SPAIN’s Guardia Civil have dismantled a huge contraband operation centring on prized bluefin tuna.
Seventy-nine people accused of making an annual profit of €25 million in black money have now been arrested in 12 provinces.
According to the online publication, El Confidencial, the Guardia Civil found that the criminal network introduced an annual 1,250 tons of tuna into Spain plus another 2,500 tons on forged documentation.
These figures are a conservative estimate, revealed officers from Guardia Civil’s Central Environmental Operations Unit (UCOMA).
Tuna caught by boats from Spain, France, Malta, Tunisia, Algeria, Morocco and Libya amongst others who exceeded their quotas were provided with forged documents proving that it was fattened in Maltese fish farms.
Malta’s director general of Fisheries, Andreina Fenech Farrugia was sacked earlier this month following an earlier El Confidencial investigation revealed that she was taking money from the tuna-smuggling network.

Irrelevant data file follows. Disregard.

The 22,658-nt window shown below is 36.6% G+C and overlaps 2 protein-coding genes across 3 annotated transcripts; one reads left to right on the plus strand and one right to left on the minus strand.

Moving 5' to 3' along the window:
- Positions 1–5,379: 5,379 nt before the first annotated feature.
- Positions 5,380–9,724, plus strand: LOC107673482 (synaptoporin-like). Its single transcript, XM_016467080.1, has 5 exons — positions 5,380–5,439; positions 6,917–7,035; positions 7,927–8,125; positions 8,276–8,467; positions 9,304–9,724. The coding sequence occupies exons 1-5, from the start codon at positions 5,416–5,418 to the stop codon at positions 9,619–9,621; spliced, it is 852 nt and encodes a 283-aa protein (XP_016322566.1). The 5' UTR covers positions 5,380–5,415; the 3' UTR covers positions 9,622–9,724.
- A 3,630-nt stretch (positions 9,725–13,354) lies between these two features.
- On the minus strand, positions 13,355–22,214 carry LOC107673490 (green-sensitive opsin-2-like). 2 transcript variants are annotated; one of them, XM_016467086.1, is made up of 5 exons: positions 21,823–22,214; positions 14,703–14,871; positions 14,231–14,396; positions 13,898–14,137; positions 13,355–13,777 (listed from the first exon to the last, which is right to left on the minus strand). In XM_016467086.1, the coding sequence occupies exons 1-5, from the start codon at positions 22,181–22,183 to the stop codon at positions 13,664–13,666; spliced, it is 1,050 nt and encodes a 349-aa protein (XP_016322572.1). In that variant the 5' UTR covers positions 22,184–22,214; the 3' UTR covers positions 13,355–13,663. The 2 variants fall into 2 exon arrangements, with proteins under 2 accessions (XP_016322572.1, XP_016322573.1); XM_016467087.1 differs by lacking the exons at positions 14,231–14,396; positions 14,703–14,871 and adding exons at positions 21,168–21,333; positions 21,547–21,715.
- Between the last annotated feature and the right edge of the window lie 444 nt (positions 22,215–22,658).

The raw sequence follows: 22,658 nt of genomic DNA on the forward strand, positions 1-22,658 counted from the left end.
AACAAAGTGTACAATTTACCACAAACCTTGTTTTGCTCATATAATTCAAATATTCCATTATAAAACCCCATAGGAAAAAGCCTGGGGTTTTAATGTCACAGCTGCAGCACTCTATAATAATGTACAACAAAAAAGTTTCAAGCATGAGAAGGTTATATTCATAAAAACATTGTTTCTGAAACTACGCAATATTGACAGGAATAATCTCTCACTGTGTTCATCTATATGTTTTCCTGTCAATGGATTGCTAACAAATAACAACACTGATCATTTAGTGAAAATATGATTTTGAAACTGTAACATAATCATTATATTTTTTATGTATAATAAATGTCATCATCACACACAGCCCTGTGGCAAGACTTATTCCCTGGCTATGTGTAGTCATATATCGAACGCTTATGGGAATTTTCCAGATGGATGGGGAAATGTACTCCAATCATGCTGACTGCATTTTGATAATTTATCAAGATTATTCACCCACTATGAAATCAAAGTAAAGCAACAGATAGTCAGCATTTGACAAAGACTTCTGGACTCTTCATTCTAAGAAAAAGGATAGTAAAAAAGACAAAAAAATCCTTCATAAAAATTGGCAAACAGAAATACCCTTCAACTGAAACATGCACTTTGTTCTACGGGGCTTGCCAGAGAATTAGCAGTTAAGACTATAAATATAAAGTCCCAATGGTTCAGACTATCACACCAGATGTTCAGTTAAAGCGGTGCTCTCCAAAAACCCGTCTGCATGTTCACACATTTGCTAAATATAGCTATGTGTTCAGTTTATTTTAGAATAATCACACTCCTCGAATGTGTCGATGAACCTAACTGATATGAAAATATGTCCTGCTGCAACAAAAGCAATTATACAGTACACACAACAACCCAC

One of the wholesale companies involved in the clandestine trade operating from Mercamadrid had a 2017 turnover of almost €125 million and subsequent investigations suggest that it was selling contraband tuna to fishmongers and restaurants.
Two other companies belonging to the same family had a turnover of €23 million in legitimate imports that same year, but investigators are unsure how much was earned in black money as payments were routinely made cash in hand.
Initially the findings of the UCOMA investigation, codenamed Operacion Tarantelo, was handled by a Picassent (Valencia) court but was transferred to the Madrid High Court last January.